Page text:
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Trees company in a growing market

WA PLANTATION manager Integrated Tree Cropping claims to have been the first to get its prospectuses through under the Australian Securities and Investments Commision’s new guidelines.

ITC managing director, Tony Jack, said ASIC wanted independent experts where any long-term forecasting was done, even the use of a 3 per cent inflation assumption which was later accepted after it was shown that leading economic forecaster BIS Shrapnel used that figure.

ITC is hoping to raise about $60 million to fund an additional 18,000ha of plantation timber and 300-400ha of sandalwood in the Ord irrigation area, near Kununurra.

But Mr Jack said the timing of the changes was the biggest concern.

“The main concern was they arbitarily put it in on one date,” he said.

That meant prospectuses in the current market were governed by different rules.

Mr Jack also had a word for the doomsayers, claiming that Japanese demand for plantation timber and a decline in native hardwood availability in Australia and South-East Asia augured well for the industry.

“We have been in discussions with a number of leading Japanese purchasers of woodchips for paper production and they are planning for a significant increase in the use of plantation timber to replace native hardwood timbers,” Mr Jack said.

“This could see more than 14 million tonnes of native hardwood timbers used for woodchips being replaced by plantation timber over the next 10 years.”

Mr Jack said Australia was the only country able to fill the gap in the market because the expansion of the plantation timber industry over the past two to three years.

“Once a strong exporter, Asia has become a net importer of timber products over the recent years and this situation is only likely to continue,” Mr Jack said.

“As far as we are concerned, talk of the so-called ‘wall of wood’ terms of supply is not likely to materialise.

“We could plant timber on every available block between Perth and Albany and we still wouldn’t be able to satisfy what we believe will be future demand.”

According to a commodities outlook report released by the Australian Bureau of Agricultural and Resource Economics last month, over the next decade world consumption and production of industrial forest products are expected to grow.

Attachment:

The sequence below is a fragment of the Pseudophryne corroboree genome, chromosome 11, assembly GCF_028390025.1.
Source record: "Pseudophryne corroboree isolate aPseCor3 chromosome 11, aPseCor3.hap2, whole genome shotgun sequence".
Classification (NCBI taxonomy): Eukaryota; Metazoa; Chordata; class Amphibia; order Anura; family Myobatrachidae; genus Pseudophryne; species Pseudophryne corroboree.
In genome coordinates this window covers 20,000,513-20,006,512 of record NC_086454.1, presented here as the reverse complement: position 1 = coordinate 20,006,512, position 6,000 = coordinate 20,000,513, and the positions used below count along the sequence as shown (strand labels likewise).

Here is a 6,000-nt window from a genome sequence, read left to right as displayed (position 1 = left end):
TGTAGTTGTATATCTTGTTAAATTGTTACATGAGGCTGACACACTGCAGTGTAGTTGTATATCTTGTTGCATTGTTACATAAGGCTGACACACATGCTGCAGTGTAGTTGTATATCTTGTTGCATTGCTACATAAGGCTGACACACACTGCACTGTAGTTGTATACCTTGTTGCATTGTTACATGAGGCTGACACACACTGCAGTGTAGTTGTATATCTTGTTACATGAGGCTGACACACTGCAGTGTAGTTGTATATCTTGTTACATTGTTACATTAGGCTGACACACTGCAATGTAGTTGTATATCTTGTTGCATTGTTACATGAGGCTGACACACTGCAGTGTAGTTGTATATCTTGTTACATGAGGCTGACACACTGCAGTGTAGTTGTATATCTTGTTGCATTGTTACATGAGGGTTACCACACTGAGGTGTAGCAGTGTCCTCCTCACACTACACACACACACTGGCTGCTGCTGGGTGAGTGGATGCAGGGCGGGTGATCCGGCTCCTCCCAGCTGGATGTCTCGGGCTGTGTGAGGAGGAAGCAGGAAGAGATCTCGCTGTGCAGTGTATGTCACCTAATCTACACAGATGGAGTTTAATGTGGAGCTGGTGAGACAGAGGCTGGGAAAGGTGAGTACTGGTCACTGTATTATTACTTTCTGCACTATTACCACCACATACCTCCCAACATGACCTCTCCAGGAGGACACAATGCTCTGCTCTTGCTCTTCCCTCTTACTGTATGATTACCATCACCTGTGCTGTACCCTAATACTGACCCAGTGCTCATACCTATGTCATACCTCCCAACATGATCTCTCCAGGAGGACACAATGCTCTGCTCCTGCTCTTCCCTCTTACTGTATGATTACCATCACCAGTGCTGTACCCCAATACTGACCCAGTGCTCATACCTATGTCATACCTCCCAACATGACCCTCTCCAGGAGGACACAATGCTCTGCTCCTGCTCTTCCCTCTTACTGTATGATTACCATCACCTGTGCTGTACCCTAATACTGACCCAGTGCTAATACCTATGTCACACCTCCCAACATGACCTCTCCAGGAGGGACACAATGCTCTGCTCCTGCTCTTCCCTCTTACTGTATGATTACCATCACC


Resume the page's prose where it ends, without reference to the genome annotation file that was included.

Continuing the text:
Production and consumption are projected to reach 1.87 billion cubic metres by 2010 – an increase of 370 million cubic metres from 1996. Australia’s trade in forest products reached record levels in 1999-2000. During 1999-2000, imports of forest products increased 16 per cent to reach $3.8 billion while exports rose 22 per cent to $1.6 billion.

About 95 per cent of Australia’s forest exports are to countries in the Asian and Oceanic regions. Japan and New Zealand account for around 46 per cent and 20 per cent respectively.

Meanwhile, consumption in the Asian and Oceania region is projected to increase by 120 million cubic metres and 140 million cubic metres respectively over the same period.

“Given Australia’s proximity to the Asian and Oceanic markets, the significant gap between the regions’ projected production and consumption is likely o offer significant export opportunities for Australian producers,” the report says.

Mr Jack said it was unlikely that ITC would follow other timber groups to the Australian Stock Exchange in the near future, because the company was not short of capital or liquidity.

He said elements within the industry still needed to be cleaned up before any negative perceptions would be removed.

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